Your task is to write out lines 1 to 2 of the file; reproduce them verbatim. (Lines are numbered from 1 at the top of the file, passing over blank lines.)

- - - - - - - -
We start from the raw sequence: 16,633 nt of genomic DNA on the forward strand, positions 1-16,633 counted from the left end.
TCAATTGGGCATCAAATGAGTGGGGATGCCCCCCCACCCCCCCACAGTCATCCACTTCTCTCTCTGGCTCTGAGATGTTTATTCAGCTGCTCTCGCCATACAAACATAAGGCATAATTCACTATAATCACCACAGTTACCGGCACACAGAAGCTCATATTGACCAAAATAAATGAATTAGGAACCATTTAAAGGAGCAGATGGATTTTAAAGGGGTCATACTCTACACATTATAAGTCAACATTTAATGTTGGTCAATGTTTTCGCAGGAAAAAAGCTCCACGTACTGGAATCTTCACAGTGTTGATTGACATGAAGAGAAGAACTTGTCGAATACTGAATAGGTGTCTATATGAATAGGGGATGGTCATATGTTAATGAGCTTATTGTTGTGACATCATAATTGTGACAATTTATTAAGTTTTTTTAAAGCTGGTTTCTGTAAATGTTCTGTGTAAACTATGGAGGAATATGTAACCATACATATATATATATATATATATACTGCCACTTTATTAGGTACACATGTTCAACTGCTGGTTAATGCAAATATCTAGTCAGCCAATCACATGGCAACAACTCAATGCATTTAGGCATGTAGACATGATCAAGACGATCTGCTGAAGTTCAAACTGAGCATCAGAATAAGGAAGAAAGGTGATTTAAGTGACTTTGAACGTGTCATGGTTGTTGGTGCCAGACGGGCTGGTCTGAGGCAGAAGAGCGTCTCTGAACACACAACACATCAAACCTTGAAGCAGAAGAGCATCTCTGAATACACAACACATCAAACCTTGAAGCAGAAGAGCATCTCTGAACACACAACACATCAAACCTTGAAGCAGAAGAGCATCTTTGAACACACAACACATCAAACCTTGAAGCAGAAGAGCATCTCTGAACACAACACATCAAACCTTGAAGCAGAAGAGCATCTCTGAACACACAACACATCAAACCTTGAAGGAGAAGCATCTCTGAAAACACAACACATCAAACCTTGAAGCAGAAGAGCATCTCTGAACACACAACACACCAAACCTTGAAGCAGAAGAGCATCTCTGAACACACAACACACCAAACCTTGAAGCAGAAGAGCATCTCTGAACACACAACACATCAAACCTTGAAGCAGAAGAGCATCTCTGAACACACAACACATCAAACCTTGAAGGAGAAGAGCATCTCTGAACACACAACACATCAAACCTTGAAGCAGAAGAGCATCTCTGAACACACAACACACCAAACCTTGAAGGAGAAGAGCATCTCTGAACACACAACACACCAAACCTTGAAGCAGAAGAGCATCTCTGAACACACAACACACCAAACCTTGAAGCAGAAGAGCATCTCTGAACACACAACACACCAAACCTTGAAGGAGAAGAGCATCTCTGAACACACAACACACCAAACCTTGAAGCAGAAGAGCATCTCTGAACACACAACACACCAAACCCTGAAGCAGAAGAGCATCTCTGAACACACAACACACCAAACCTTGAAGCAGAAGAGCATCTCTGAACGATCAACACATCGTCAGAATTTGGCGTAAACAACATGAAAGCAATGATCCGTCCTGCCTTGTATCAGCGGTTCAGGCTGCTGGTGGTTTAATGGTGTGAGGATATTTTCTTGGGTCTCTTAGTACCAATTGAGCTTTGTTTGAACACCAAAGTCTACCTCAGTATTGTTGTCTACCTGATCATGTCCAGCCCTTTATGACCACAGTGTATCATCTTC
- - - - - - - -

We start from the raw sequence: 16,633 nt of genomic DNA on the forward strand, positions 1-16,633 counted from the left end.
TCAATTGGGCATCAAATGAGTGGGGATGCCCCCCCACCCCCCCACAGTCATCCACTTCTCTCTCTGGCTCTGAGATGTTTATTCAGCTGCTCTCGCCATACAAACATAAGGCATAATTCACTATAATCACCACAGTTACCGGCACACAGAAGCTCATATTGACCAAAATAAATGAATTAGGAACCATTTAAAGGAGCAGATGGATTTTAAAGGGGTCATACTCTACACATTATAAGTCAACATTTAATGTTGGTCAATGTTTTCGCAGGAAAAAAGCTCCACGTACTGGAATCTTCACAGTGTTGATTGACATGAAGAGAAGAACTTGTCGAATACTGAATAGGTGTCTATATGAATAGGGGATGGTCATATGTTAATGAGCTTATTGTTGTGACATCATAATTGTGACAATTTATTAAGTTTTTTTAAAGCTGGTTTCTGTAAATGTTCTGTGTAAACTATGGAGGAATATGTAACCATACATATATATATATATATATATACTGCCACTTTATTAGGTACACATGTTCAACTGCTGGTTAATGCAAATATCTAGTCAGCCAATCACATGGCAACAACTCAATGCATTTAGGCATGTAGACATGATCAAGACGATCTGCTGAAGTTCAAACTGAGCATCAGAATAAGGAAGAAAGGTGATTTAAGTGACTTTGAACGTGTCATGGTTGTTGGTGCCAGACGGGCTGGTCTGAGGCAGAAGAGCGTCTCTGAACACACAACACATCAAACCTTGAAGCAGAAGAGCATCTCTGAATACACAACACATCAAACCTTGAAGCAGAAGAGCATCTCTGAACACACAACACATCAAACCTTGAAGCAGAAGAGCATCTTTGAACACACAACACATCAAACCTTGAAGCAGAAGAGCATCTCTGAACACAACACATCAAACCTTGAAGCAGAAGAGCATCTCTGAACACACAACACATCAAACCTTGAAGGAGAAGCATCTCTGAAAACACAACACATCAAACCTTGAAGCAGAAGAGCATCTCTGAACACACAACACACCAAACCTTGAAGCAGAAGAGCATCTCTGAACACACAACACACCAAACCTTGAAGCAGAAGAGCATCTCTGAACACACAACACATCAAACCTTGAAGCAGAAGAGCATCTCTGAACACACAACACATCAAACCTTGAAGGAGAAGAGCATCTCTGAACACACAACACATCAAACCTTGAAGCAGAAGAGCATCTCTGAACACACAACACACCAAACCTTGAAGGAGAAGAGCATCTCTGAACACACAACACACCAAACCTTGAAGCAGAAGAGCATCTCTGAACACACAACACACCAAACCTTGAAGCAGAAGAGCATCTCTGAACACACAACACACCAAACCTTGAAGGAGAAGAGCATCTCTGAACACACAACACACCAAACCTTGAAGCAGAAGAGCATCTCTGAACACACAACACACCAAACCCTGAAGCAGAAGAGCATCTCTGAACACACAACACACCAAACCTTGAAGCAGAAGAGCATCTCTGAACGATCAACACATCGTCAGAATTTGGCGTAAACAACATGAAAGCAATGATCCGTCCTGCCTTGTATCAGCGGTTCAGGCTGCTGGTGGTTTAATGGTGTGAGGATATTTTCTTGGGTCTCTTAGTACCAATTGAGCTTTGTTTGAACACCAAAGTCTACCTCAGTATTGTTGTCTACCTGATCATGTCCAGCCCTTTATGACCACAGTGTATCATCTTC